David Rothkopf

The president puts the ‘UN’ back in un-newsworthy

Barack Obama’s speech to the U.N. General Assembly today was the geopolitical equivalent of muzak — familiar themes, pleasantly rearranged into a kind of inoffensive but utterly unnoteworthy drone. The main thing he succeeded in doing with the speech (besides making it clear that he learned how to pronounce the word "Jakarta" during his boyhood ...

EMMANUEL DUNAND/AFP/Getty Images
EMMANUEL DUNAND/AFP/Getty Images

Barack Obama's speech to the U.N. General Assembly today was the geopolitical equivalent of muzak -- familiar themes, pleasantly rearranged into a kind of inoffensive but utterly unnoteworthy drone.

The main thing he succeeded in doing with the speech (besides making it clear that he learned how to pronounce the word "Jakarta" during his boyhood days there) was upstaging the hapless Republican leadership as they unveiled their "Pledge to America," an agenda featuring promises to keep the Bush tax cuts, "freeze spending" except for national security, and somehow (perhaps this is where Christine O'Donnell's witchcraft comes in) reduce the deficit. Oh yes, they also announced their intention to undo the Obama health care reforms on the very day when a number of its most appealing benefits -- allowing children to stay on plans longer, limiting lifetime caps on spending, limiting pre-existing condition exclusions -- came on stream.

To me, the contrast between the two events -- one televised, the other off camera in a Virginia lumberyard -- beautifully depicts the choice confronting Americans this fall. Earnest, articulate, intelligent but not terribly effective or inspiring Democrats vs. bumbling, idea-less, Republicans offering up the very best ideas of the Goldwater for President campaign to solve the problems of 21st century America. I think I'll swear off cable news for a while and escape to the worlds in which I'd rather be living, like those of "Nikita" or "Covert Affairs."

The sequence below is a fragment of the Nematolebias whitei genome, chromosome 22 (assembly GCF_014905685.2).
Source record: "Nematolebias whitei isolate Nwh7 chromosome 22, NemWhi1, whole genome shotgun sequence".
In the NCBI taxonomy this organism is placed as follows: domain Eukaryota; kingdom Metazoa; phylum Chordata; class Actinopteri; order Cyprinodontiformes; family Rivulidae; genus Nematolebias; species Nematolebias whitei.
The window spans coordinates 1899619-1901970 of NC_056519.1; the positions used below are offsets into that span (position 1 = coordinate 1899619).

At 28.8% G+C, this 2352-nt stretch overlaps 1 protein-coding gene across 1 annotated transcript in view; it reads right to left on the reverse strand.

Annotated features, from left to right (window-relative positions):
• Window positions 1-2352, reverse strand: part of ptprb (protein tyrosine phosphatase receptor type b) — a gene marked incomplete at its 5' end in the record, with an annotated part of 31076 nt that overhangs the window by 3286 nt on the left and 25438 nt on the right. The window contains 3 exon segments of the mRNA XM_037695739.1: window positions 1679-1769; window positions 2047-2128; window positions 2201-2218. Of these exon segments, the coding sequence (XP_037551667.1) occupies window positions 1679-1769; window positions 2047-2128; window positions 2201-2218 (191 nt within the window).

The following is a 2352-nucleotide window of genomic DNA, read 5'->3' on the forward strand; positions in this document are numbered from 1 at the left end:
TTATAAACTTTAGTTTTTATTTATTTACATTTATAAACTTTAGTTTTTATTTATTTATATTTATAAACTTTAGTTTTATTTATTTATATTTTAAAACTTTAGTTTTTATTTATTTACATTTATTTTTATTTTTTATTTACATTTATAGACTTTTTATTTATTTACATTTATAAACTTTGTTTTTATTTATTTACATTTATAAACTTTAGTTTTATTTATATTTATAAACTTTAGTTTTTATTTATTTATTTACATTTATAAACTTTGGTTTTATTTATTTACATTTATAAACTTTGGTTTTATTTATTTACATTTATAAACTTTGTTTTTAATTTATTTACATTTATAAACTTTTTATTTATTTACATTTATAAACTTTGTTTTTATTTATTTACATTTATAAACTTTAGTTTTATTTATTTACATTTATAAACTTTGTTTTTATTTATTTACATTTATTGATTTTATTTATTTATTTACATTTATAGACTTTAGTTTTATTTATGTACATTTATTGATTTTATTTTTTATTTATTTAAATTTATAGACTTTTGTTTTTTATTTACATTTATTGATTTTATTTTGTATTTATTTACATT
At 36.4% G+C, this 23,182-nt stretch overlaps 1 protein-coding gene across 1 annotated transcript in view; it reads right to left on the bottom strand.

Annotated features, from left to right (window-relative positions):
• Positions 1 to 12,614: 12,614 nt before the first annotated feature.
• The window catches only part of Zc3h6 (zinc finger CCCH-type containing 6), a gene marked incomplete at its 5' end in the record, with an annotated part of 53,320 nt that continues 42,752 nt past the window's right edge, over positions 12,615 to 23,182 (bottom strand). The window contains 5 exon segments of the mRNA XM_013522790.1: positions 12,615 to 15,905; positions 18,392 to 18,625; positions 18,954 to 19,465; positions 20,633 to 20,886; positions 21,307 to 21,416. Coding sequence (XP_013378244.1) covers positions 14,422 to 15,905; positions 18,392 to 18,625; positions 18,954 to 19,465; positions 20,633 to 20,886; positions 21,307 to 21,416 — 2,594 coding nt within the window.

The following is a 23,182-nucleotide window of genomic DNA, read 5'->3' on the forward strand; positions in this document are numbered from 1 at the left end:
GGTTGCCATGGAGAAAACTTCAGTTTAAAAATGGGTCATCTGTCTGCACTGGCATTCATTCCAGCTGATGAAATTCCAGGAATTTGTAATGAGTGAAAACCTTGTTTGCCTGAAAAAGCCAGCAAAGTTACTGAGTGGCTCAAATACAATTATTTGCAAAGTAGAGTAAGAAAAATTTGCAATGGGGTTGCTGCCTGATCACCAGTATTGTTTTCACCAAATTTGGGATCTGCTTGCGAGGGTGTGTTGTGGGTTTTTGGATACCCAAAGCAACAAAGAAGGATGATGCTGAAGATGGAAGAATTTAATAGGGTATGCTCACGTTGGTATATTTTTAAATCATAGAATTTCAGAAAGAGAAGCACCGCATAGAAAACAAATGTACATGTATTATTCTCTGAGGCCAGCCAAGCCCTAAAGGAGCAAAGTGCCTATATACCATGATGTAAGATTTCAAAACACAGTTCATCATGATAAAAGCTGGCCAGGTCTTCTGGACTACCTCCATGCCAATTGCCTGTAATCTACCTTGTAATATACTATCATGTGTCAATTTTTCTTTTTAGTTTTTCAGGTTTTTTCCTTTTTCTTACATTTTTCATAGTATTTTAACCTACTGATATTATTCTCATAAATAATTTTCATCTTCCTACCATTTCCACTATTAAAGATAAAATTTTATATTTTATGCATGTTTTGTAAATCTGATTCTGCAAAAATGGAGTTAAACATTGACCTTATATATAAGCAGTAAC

Barack Obama’s speech to the U.N. General Assembly today was the geopolitical equivalent of muzak — familiar themes, pleasantly rearranged into a kind of inoffensive but utterly unnoteworthy drone.

The main thing he succeeded in doing with the speech (besides making it clear that he learned how to pronounce the word "Jakarta" during his boyhood days there) was upstaging the hapless Republican leadership as they unveiled their "Pledge to America," an agenda featuring promises to keep the Bush tax cuts, "freeze spending" except for national security, and somehow (perhaps this is where Christine O’Donnell’s witchcraft comes in) reduce the deficit. Oh yes, they also announced their intention to undo the Obama health care reforms on the very day when a number of its most appealing benefits — allowing children to stay on plans longer, limiting lifetime caps on spending, limiting pre-existing condition exclusions — came on stream.

To me, the contrast between the two events — one televised, the other off camera in a Virginia lumberyard — beautifully depicts the choice confronting Americans this fall. Earnest, articulate, intelligent but not terribly effective or inspiring Democrats vs. bumbling, idea-less, Republicans offering up the very best ideas of the Goldwater for President campaign to solve the problems of 21st century America. I think I’ll swear off cable news for a while and escape to the worlds in which I’d rather be living, like those of "Nikita" or "Covert Affairs."

David Rothkopf is visiting professor at Columbia University's School of International and Public Affairs and visiting scholar at the Carnegie Endowment for International Peace. His latest book is The Great Questions of Tomorrow. He has been a longtime contributor to Foreign Policy and was CEO and editor of the FP Group from 2012 to May 2017. Twitter: @djrothkopf

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